What appear to be exaggerated claims of a proliferation of online sportsbetting websites is worrying international sports authorities according to a report from Agence France Presse this week. The authorities claim that there are now an estimated 15 000 such sites including some 13 000 illegal venues, moving revenues of an estimated Euro 15 billion a year.
Reporting that these numbers have now triggered an official reaction, AFP quotes International Olympic Committee (IOC) president Jacques Rogge, who last year compared the gambling issue to the gangrene caused by doping in sports and suggested the formation of a world surveillance agency based on the model of the World Anti-Doping Agency (WADA).
The AFP report claims that the "explosion of Internet sportsbetting" is controlled mostly from Asia, although it does not substantiate this information. Commenting that gambler losses either fairly or as a consequence of fraud, are threatening the credibility of sport, AFP quotes Declan Hill, a journalist and British expert on the problem, who alleges that the amount of corruption in global sports has increased almost 100-fold in the past five years thanks to Internet-based gambling.
"Ten years ago, national lotteries controlled 100 percent of the sports (betting) market," Hill said. "Today, the French National Lottery, for example, controls only 25 percent of the French market, but their number of clients has multiplied by four times," he said.
The problem has continued almost unabated since 2006, when a study conducted by the independent Information Systems Security Consulting firm warned of the criminalisation of Internet sports betting, the AFP report continues.
"The sector of online gaming is today mostly controlled by criminal groups," the security firm said in the study commissioned by a group of European state lotteries. Players had been approached and threatened, referees influenced, and matches bought, it found.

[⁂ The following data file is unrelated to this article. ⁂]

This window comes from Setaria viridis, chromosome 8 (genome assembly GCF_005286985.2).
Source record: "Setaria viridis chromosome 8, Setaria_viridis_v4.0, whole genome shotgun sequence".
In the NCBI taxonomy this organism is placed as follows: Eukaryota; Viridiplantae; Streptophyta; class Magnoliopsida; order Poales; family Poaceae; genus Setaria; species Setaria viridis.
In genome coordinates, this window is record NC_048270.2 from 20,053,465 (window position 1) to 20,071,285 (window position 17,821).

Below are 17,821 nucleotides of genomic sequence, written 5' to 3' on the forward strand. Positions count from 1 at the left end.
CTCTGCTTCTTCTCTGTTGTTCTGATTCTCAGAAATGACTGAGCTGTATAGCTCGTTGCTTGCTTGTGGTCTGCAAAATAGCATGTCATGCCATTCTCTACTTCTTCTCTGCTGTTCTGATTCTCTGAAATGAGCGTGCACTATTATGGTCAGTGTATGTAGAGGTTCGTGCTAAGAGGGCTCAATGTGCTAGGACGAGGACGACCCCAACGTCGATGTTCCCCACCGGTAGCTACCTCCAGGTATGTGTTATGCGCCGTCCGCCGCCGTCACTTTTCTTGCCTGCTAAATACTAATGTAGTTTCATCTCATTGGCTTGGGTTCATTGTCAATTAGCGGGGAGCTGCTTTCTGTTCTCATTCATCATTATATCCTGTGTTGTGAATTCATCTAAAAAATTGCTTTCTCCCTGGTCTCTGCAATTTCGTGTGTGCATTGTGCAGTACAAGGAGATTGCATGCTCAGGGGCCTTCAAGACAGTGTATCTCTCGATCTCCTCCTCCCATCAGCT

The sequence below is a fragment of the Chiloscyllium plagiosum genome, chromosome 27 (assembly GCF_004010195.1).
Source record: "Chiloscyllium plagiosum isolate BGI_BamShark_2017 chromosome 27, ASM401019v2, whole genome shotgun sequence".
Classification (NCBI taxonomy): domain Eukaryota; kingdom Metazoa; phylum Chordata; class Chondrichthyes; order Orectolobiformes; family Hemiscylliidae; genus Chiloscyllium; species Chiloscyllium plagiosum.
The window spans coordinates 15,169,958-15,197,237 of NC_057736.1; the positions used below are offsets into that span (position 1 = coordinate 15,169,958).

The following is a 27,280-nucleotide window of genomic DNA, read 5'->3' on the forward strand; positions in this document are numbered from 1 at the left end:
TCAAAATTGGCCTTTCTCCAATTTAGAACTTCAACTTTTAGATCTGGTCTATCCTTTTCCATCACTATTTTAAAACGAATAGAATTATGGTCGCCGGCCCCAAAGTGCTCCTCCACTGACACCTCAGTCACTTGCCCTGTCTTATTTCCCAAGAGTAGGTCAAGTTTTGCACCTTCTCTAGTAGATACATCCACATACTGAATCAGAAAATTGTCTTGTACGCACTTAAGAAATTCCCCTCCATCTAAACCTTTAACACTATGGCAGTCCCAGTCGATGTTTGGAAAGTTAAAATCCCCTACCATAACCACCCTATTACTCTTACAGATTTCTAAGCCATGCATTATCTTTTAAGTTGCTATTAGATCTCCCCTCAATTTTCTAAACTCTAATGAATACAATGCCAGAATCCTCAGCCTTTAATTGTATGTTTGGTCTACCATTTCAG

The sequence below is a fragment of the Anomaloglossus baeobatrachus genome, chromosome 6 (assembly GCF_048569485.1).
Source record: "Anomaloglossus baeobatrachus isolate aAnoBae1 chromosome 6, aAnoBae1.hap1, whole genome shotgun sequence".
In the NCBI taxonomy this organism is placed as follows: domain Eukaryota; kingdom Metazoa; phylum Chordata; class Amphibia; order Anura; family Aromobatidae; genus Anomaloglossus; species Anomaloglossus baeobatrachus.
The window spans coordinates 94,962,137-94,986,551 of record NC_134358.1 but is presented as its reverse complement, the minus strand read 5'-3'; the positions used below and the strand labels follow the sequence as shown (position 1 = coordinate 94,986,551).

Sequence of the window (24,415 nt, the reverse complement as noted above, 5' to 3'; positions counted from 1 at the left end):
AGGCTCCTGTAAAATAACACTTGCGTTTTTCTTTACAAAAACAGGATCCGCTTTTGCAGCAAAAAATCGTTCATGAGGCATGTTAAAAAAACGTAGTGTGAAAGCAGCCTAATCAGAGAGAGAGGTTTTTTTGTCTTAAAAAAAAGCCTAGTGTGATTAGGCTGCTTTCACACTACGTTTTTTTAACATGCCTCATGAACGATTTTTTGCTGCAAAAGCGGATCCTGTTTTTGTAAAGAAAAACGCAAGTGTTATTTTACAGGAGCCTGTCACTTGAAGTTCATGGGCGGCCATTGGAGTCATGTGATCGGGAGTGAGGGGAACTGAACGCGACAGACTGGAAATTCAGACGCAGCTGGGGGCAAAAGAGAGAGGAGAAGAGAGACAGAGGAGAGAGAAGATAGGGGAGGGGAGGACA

AFP also points to money laundering as a threat, claiming that the amount of money traded on a single website can surpass Euros 100 000 for a match in the third division football in Romania, or even the first division of the Czech women's league.
"Experts estimate that 85 percent of these websites have been created for the sole purpose of "washing away" dirty money", it claims, without identifying its sources.
The AFP piece identifies tennis, football and cricket federations as "…the pioneers in the fight against harmful effects of illegal gambling." However, it points out that these same federations are trying to secure a financial stake for themselves.
Each year, French gamblers place sports bets worth more than Euro 510 million on the Internet. Of this, only around Euro 12 million is believed to be legal, through the French National Lottery, the only authorised online sports betting operator in the country.
Following the example of the French Tennis Federation, a number of sports bodies are now trying to claim part of the lucrative Internet betting industry on the model of television broadcasting agreements. The federation has accused various sites of offering illegal betting in violation of the exclusive rights it has to commercially exploit its events.